For a 50-year-old, premiums increased by 31.6 percent in 2014 and 9.8 percent in 2015. In 2016, the premium increases for younger adults is similarly larger than the rest of the population. While many will point to the subsidies as a reason premiums are not rising quickly for many individuals in the exchanges, it is important to note the effect higher costs have on discouraging enrollment from people that have higher incomes.

These people won’t get a subsidy, and subsequently, shopping in the exchanges isn’t nearly as appealing. The fact remains that these subsidies still have to be funded, and at an increasing rate.

This behavior in the markets is not some glitch or temporary effect. Heavily regulating insurance plans in these markets has led to large increases in premiums. There are several examples, but three factors contribute greatly to increasing premiums.

The Affordable Care Act restricts age-specific pricing to a ratio of 3 to 1. This means that Obamacare doesn’t allow prices to vary between someone who is 18 and someone who is 64 by more than three times the medical cost. The natural variation in medical costs across the ages is, however, at least five times. This restricts the amount a person can be charged directly for his expected costs.

The Affordable Care Act requires health plans to cover a set of “essential health benefits,” as well as a list of “preventive services” for which plans are prohibited from charging enrollees any copayments.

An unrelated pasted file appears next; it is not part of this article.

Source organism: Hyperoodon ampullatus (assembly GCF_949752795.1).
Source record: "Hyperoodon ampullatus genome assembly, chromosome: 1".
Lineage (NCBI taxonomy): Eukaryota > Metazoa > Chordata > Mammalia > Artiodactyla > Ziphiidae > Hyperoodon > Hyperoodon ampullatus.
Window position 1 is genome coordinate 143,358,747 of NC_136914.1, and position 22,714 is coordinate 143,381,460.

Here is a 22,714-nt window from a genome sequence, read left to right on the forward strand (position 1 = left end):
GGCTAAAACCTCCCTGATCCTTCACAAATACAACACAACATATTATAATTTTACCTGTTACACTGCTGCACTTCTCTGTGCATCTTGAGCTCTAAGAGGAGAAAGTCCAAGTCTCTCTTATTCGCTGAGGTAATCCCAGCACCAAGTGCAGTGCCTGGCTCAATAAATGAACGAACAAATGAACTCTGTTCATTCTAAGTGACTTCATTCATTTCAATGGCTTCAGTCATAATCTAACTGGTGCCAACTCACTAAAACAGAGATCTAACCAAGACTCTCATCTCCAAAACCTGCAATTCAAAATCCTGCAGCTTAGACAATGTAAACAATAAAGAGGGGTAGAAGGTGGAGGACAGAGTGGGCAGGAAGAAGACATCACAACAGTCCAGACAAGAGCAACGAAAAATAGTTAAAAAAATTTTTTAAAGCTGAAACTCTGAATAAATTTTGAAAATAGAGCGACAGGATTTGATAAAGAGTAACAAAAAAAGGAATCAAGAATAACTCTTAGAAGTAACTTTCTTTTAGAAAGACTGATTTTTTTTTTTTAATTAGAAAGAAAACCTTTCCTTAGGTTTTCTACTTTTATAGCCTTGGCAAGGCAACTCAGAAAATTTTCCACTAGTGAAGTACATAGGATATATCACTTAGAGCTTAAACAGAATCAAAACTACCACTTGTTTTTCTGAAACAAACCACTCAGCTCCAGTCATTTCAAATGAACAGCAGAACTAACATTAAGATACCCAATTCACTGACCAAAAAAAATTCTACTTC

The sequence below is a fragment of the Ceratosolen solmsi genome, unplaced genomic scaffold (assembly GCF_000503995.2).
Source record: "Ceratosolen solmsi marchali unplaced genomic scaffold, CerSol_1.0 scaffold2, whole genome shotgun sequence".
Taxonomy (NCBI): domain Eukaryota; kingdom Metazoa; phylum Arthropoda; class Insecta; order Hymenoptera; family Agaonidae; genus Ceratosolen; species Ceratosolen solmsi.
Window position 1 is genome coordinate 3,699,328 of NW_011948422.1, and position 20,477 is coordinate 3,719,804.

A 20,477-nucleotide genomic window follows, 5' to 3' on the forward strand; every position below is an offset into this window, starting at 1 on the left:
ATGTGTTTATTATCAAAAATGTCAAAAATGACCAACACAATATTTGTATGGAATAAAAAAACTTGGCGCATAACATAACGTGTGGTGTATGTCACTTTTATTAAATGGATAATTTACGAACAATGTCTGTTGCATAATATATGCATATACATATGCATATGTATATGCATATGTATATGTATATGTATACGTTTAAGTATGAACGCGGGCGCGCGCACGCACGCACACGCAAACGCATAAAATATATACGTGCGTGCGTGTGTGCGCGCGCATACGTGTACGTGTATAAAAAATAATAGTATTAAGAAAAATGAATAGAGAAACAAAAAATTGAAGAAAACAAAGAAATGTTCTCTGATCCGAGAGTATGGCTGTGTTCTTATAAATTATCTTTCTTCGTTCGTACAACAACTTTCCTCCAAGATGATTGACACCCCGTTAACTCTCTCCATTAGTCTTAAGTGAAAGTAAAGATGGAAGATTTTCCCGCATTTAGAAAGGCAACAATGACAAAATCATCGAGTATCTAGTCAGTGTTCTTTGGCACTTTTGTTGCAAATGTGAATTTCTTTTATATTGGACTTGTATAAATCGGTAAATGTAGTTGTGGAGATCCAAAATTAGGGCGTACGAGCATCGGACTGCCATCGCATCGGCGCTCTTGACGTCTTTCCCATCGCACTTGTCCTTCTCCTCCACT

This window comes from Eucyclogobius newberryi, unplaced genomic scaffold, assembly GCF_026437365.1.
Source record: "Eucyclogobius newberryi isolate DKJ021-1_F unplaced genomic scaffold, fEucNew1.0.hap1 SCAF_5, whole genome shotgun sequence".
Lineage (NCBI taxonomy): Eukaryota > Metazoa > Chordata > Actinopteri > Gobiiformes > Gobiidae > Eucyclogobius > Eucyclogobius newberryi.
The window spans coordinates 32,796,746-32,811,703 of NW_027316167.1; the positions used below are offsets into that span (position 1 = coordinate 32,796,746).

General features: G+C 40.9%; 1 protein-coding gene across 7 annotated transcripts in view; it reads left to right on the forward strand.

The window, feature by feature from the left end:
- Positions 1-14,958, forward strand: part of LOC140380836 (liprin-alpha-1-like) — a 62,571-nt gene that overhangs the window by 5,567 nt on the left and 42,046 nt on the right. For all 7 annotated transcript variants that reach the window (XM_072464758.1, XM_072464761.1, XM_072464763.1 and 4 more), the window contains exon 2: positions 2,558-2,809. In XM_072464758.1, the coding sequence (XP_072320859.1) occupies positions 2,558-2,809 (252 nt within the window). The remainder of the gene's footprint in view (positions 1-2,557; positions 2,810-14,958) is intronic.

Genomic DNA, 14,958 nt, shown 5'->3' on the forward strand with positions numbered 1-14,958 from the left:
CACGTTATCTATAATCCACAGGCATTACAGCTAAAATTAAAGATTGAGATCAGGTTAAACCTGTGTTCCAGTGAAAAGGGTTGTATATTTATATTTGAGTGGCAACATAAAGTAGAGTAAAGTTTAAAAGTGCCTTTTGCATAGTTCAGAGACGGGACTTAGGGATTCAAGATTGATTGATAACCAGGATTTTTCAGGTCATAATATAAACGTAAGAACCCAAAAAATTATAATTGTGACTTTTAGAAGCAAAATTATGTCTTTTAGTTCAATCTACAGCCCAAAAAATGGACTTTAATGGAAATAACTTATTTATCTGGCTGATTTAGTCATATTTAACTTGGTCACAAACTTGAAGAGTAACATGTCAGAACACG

This leads to increased costs by making many plans pay for benefits that individuals do not need or utilize. Finally, the Affordable Care Act’s minimum actuarial requirement establishes a floor for what plans must pay toward the cost of covered services. The law standardizes this into metal tiers. Plans under 60 percent no longer exist.

The Affordable Care Act was sold as something that would lower the cost of health care for millions of Americans. The only thing another year of premium increases proves, now once again accelerating,  is that the promise becomes harder and harder to believe.


Hocus Pocus

Hocus-pocus has been around since the early 17th century. The Oxford English Dictionary tells of a conjurer called Hocus-Pocus who used the phrase as part of a faux-Latin incantation during his act: “Hocus pocus, tontus talontus, vade celeriter jubeo.” It’s been plausibly suggested that hocus-pocus is a corruption of the genuine Latin words hoc est enim corpus meum, “for this is my body,” spoken during the consecration of the Roman Catholic Mass when the wine and wafer are said to be transformed into the body and blood of Christ. Some experts, presumably non-Catholic, think hocus-pocus itself was then corrupted into the word hoax.
Abracadabra is a much older term, turning up first in a second-century poem. It was used by the Gnostics, early Christians who placed great stock in esoteric knowledge. The term has been explained as (1) a combination of the Hebrew words ab (“father”), ben (“son”), and ruach acadosch (“holy spirit”); (2) a derivation of the name of one Gnostic leader, Abrasax; or (3) a derivation of Abraxas, a Gnostic word for God, “the source of 365 emanations.” Allegedly the Greek letters for Abraxas add up to 365 when translated according to numerological principles. If you wrote abracadabra on a parchment in a triangular arrangement —
— etc., and hung it around your neck, you’d supposedly be cured of the ague (fever). The over-the-counter remedy of the day, I guess, and probably worked equally well.
Presto, Italian for “quickly,” has been used by conjurers for centuries to command the unseen demons. A possibly related term is prestidigitation, or sleight of hand, which is probably derived from the Latin words for “quick fingers.”  (Article by Cecil Adams, The Straight Dope)

Folklore, Ramblings

A Scottish Hallow’een

Halloween Traditions